43:1 Now, this is what the Lord says,
the one who created you, O Jacob,
and formed you, O Israel:
“Don’t be afraid, for I will protect 1 you.
I call you by name, you are mine.
43:2 When you pass through the waters, I am with you;
when you pass 2 through the streams, they will not overwhelm you.
When you walk through the fire, you will not be burned;
the flames will not harm 3 you.
43:3 For I am the Lord your God,
the Holy One of Israel, 4 your deliverer.
I have handed over Egypt as a ransom price,
Ethiopia and Seba 5 in place of you.
and I love you,
I will hand over people in place of you,
nations in place of your life.
44:22 I remove the guilt of your rebellious deeds as if they were a cloud,
the guilt of your sins as if they were a cloud. 7
Come back to me, for I protect 8 you.”
2 tn The verb is understood by ellipsis (note the preceding line).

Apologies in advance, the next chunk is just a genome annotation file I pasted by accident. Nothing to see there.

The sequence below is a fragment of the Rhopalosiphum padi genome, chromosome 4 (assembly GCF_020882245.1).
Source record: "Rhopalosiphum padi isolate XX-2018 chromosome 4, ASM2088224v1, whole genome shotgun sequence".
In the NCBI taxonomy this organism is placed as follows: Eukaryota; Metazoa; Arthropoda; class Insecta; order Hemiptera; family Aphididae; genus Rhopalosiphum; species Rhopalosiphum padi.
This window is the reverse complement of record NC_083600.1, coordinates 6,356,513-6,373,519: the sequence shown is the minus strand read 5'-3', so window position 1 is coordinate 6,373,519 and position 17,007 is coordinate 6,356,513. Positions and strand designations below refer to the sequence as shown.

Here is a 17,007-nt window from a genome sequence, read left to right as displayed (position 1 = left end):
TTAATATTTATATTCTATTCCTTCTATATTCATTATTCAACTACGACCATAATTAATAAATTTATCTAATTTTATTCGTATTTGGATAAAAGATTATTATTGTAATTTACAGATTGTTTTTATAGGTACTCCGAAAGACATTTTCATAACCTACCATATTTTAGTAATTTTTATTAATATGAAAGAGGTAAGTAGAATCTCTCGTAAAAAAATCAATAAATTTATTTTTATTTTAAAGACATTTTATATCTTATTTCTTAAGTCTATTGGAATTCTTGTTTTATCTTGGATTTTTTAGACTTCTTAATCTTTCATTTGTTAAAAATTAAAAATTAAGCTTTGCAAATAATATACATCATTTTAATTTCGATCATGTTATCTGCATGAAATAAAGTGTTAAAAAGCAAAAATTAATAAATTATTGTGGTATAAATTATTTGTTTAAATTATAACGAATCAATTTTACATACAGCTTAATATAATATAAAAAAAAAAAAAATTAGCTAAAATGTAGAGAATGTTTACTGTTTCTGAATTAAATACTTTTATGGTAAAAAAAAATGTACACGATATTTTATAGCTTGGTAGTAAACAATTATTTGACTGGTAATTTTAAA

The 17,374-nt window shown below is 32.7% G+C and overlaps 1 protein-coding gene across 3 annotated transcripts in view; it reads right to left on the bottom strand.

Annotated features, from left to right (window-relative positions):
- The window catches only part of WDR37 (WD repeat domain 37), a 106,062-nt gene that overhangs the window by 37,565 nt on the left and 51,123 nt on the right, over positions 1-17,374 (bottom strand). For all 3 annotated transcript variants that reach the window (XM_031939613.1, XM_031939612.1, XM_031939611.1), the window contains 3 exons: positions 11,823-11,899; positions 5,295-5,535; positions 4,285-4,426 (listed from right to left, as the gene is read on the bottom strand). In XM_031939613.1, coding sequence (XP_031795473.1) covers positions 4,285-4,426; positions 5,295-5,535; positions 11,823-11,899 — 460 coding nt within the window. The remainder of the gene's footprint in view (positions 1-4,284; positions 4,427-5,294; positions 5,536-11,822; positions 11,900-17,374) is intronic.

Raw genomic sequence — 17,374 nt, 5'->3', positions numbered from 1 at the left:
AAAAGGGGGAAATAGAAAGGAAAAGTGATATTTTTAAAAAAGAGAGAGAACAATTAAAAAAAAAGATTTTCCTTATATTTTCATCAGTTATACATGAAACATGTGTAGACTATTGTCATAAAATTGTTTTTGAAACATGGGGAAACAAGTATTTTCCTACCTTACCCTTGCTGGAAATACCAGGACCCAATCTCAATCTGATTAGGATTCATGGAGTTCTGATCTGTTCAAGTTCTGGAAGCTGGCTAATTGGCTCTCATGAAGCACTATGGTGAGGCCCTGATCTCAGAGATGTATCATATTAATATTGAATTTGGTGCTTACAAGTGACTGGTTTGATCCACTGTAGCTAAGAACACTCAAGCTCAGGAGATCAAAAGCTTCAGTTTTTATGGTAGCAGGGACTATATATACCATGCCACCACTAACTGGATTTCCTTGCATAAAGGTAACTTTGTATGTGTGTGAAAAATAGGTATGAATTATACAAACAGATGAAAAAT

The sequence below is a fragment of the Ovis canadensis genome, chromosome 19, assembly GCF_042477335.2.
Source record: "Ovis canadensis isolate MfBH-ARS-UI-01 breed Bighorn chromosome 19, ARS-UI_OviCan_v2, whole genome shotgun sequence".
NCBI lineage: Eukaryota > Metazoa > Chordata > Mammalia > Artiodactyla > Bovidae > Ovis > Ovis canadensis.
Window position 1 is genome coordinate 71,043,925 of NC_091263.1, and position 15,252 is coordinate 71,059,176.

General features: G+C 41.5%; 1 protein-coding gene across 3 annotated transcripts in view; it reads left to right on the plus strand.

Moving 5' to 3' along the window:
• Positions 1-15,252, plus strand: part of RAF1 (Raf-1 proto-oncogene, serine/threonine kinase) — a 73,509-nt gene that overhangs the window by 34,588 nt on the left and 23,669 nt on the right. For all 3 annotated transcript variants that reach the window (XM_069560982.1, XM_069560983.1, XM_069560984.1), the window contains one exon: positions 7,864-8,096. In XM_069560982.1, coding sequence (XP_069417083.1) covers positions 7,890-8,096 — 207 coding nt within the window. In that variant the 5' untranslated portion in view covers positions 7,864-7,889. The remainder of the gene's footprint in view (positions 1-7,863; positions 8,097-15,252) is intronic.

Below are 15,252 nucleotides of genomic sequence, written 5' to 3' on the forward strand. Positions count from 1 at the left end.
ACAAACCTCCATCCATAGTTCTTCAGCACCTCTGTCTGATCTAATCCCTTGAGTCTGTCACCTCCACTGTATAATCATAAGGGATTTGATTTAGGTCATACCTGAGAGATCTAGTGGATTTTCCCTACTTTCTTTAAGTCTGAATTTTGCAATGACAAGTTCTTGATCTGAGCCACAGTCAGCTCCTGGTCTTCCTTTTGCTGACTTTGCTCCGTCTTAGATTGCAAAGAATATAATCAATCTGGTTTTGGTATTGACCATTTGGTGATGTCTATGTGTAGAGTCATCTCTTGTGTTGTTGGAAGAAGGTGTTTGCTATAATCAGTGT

3 tn Heb “burn” (so NASB); NAB, NRSV, NLT “consume”; NIV “set you ablaze.”
6 tn Heb “Since you are precious in my eyes and you are honored.”
7 tn Heb “I blot out like a cloud your rebellious deeds, and like a cloud your sins.” “Rebellious deeds” and “sins” stand by metonymy for the guilt they produce. Both עָב (’av) and עָנָן (’anan) refer to the clouds in the sky. It is tempting for stylistic purposes to translate the second with “fog” or “mist” (cf. NAB, NRSV “cloud…mist”; NIV “cloud…morning mist”; NLT “morning mists…clouds”), but this distinction between the synonyms is unwarranted here. The point of the simile seems to be this: The Lord forgives their sins, causing them to vanish just as clouds disappear from the sky (see Job 7:9; 30:15).